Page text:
Tag Archives: City Council

Concerned San Antonio Residents Call for Plastic Bag Ban

Plastic bag banning reusable bag picSan Antonio’s economy has remained steady and prosperous by successfully attracting new businesses and helping existing companies grow. The City has focused on creating new employment opportunities in 21st century industries, maintaining a great quality of life, and facilitating business growth at the local and international level.  This is a city working to improve itself. San Antonio has made great strides in terms of supporting clean energy, investing in the SA River Improvements Project (SARIP), and expanding its public transit system. However City officials are lagging behind when it comes to protecting the city’s beauty by fighting plastic bag pollution. 

One very serious and expensive environmental problem that San Antonio is facing at the moment is pollution from plastic bags.  Single-use checkout bags have harmful impacts on the environment and drain tax dollars as well.  Even more, San Antonio residents use more than 1.6 billion plastic bags every single year.  At least 80% of these end up in landfills or as litter. While stores don’t charge for the bags, city taxpayers pay for a variety of pollution impacts. They cause damage to recycling facilities, and despite the fact that they are about 1% of the waste stream they cost recyclers as much as 30% of their labor time. They cost local residents as much as 1.3 million a year to control their pollution, and they disproportionately affect low income communities who have fewer resources for pollution control, less recycling and more fragile infrastructure. That 1.3 million could be helping lower income neighborhoods, but instead is being wasted on plastic bag pollution. Even more money is spent on state and federal clean-up efforts, and it is impossible to put a dollar value on the impacts to wildlife killed by plastic bags. It’s clear that convenient plastic bags are not worth the damage that comes with them.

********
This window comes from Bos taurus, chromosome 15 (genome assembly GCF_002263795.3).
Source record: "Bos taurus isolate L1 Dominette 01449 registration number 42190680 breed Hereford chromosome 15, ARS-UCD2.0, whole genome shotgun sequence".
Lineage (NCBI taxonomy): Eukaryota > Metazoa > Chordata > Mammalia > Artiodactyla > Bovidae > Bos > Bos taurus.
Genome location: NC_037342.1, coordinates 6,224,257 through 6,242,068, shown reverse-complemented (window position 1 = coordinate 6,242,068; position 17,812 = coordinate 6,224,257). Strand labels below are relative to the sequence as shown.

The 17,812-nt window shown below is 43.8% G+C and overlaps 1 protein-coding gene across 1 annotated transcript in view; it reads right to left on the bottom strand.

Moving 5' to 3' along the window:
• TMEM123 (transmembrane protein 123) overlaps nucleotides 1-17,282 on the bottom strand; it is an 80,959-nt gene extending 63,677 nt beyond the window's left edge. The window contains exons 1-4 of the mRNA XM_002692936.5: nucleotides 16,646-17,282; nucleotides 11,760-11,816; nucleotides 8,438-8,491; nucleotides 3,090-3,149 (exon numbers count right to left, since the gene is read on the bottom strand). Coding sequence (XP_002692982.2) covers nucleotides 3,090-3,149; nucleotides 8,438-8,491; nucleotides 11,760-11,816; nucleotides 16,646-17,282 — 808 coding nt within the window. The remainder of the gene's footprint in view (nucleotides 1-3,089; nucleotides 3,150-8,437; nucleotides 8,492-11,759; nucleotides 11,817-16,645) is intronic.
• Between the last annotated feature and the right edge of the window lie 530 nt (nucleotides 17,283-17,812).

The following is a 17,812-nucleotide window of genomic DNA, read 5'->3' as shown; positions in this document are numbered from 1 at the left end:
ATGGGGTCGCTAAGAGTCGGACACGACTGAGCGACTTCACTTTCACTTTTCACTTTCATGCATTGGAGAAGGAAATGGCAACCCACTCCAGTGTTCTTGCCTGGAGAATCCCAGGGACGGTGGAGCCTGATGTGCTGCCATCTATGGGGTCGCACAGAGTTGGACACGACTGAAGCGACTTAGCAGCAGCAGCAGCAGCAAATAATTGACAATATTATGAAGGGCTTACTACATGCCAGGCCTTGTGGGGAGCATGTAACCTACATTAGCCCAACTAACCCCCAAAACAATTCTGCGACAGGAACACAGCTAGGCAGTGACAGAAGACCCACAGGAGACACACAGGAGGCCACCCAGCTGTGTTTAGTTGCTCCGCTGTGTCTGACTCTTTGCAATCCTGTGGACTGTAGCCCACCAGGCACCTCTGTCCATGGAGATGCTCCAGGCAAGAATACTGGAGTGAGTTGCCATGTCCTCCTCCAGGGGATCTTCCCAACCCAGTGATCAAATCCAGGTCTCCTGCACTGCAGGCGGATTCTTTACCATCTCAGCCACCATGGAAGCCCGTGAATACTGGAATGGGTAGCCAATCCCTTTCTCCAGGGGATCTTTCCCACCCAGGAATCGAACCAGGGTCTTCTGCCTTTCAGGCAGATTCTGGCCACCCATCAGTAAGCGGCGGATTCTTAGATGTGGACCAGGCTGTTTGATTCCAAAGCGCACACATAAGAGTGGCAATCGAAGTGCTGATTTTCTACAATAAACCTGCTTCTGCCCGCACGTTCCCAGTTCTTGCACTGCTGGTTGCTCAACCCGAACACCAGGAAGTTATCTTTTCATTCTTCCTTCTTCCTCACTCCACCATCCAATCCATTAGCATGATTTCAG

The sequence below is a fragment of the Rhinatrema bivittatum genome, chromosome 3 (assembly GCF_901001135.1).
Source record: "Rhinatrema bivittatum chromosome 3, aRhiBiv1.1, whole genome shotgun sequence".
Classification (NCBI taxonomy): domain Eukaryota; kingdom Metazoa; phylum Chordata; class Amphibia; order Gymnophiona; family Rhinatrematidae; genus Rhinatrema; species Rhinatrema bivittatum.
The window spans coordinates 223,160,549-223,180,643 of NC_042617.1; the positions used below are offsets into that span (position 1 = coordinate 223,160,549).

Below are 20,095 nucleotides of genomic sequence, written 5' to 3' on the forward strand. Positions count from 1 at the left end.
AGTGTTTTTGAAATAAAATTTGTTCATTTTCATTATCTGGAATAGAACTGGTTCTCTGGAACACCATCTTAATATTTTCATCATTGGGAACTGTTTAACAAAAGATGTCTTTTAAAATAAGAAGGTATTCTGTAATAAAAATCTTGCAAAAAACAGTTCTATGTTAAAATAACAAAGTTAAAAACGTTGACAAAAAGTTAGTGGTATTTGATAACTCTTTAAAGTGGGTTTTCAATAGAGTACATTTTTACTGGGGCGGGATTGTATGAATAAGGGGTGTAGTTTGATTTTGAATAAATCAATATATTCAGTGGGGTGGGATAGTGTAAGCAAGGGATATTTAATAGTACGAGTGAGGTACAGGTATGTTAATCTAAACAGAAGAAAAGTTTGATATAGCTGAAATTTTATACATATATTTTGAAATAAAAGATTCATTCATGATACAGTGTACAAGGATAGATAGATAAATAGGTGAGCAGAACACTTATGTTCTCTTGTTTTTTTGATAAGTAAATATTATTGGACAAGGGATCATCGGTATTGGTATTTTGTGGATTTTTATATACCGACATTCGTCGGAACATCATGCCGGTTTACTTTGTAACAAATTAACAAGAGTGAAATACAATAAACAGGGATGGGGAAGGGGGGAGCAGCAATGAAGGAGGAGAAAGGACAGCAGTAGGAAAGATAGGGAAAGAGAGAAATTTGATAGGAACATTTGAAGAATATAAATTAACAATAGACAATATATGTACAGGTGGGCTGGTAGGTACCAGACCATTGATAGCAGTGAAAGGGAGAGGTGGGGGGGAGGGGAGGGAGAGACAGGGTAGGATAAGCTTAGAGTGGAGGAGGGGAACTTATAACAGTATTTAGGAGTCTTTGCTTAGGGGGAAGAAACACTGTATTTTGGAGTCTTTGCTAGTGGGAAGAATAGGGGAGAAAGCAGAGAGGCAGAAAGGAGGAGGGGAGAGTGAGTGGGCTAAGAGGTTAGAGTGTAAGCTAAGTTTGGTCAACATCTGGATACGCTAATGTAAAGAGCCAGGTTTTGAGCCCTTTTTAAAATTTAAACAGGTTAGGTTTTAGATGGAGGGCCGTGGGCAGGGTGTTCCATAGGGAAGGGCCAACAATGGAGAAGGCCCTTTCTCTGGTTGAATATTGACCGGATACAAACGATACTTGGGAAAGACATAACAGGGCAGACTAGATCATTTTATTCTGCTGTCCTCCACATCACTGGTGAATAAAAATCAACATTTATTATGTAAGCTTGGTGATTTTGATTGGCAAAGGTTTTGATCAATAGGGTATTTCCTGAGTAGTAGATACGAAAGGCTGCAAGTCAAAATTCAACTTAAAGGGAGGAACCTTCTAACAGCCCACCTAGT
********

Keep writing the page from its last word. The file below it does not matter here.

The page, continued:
San Antonio’s City Council is now considering a ban on plastic bags at retail checkouts. Several cities across the state have already taken action against single-use bags. The cities of Brownsville, Fort Stockton, Austin, South Padre, and three others in Texas have seen dramatic decreases in bag litter since they passed local ordinances on checkout bags. Because of this supporters and members of the Sierra Club Alamo Group, Texas Campaign for the Environment, and Environment Texas joined with residents of San Antonio to soundly express support for a full ban on single-use plastic bags in San Antonio.   Residents testified during the “Citizen’s to be Heard” portion of the June 12th City Council meeting, and no action was taken by council.   However efforts are still being made, on June 21st the Blacknote Galleria showed a screening of “Bag It!”, an insightful documentary on the overuse of plastic, to help increase awareness and support for the issue.  Here at the Sierra Club we are asking supporters of a ban to contact their city council members and to express their support of a ban at City Council meetings. The City Council Governance Committee will likely hear the issue sometime in August or September, so be sure to contact your council person before then.  San Antonio residents deserve a clean city and so they must press their City Council to pass an ordinance ensuring that action is taken to solve this problem.